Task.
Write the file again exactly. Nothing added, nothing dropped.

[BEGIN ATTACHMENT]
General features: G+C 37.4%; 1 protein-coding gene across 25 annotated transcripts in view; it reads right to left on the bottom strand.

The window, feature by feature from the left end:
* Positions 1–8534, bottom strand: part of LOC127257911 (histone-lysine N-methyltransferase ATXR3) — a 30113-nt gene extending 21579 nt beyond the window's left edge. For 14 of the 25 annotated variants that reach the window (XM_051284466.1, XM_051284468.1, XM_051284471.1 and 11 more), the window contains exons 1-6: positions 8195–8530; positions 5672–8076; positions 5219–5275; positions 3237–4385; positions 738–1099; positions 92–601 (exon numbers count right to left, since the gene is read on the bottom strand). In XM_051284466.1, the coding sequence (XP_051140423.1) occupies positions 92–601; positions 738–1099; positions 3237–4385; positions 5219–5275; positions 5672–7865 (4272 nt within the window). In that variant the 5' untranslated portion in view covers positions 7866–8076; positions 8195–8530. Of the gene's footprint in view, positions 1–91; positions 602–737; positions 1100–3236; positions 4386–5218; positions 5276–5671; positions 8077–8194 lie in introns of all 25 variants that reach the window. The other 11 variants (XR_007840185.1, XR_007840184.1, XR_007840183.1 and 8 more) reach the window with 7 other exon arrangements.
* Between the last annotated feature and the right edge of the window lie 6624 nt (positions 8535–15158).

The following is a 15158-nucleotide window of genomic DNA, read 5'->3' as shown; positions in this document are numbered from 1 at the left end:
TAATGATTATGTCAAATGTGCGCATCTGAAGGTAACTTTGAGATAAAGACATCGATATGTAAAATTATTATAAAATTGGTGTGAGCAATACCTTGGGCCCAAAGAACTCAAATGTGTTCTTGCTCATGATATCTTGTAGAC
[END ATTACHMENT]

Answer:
General features: G+C 37.4%; 1 protein-coding gene across 25 annotated transcripts in view; it reads right to left on the bottom strand.

The window, feature by feature from the left end:
* Positions 1–8534, bottom strand: part of LOC127257911 (histone-lysine N-methyltransferase ATXR3) — a 30113-nt gene extending 21579 nt beyond the window's left edge. For 14 of the 25 annotated variants that reach the window (XM_051284466.1, XM_051284468.1, XM_051284471.1 and 11 more), the window contains exons 1-6: positions 8195–8530; positions 5672–8076; positions 5219–5275; positions 3237–4385; positions 738–1099; positions 92–601 (exon numbers count right to left, since the gene is read on the bottom strand). In XM_051284466.1, the coding sequence (XP_051140423.1) occupies positions 92–601; positions 738–1099; positions 3237–4385; positions 5219–5275; positions 5672–7865 (4272 nt within the window). In that variant the 5' untranslated portion in view covers positions 7866–8076; positions 8195–8530. Of the gene's footprint in view, positions 1–91; positions 602–737; positions 1100–3236; positions 4386–5218; positions 5276–5671; positions 8077–8194 lie in introns of all 25 variants that reach the window. The other 11 variants (XR_007840185.1, XR_007840184.1, XR_007840183.1 and 8 more) reach the window with 7 other exon arrangements.
* Between the last annotated feature and the right edge of the window lie 6624 nt (positions 8535–15158).

The following is a 15158-nucleotide window of genomic DNA, read 5'->3' as shown; positions in this document are numbered from 1 at the left end:
TAATGATTATGTCAAATGTGCGCATCTGAAGGTAACTTTGAGATAAAGACATCGATATGTAAAATTATTATAAAATTGGTGTGAGCAATACCTTGGGCCCAAAGAACTCAAATGTGTTCTTGCTCATGATATCTTGTAGAC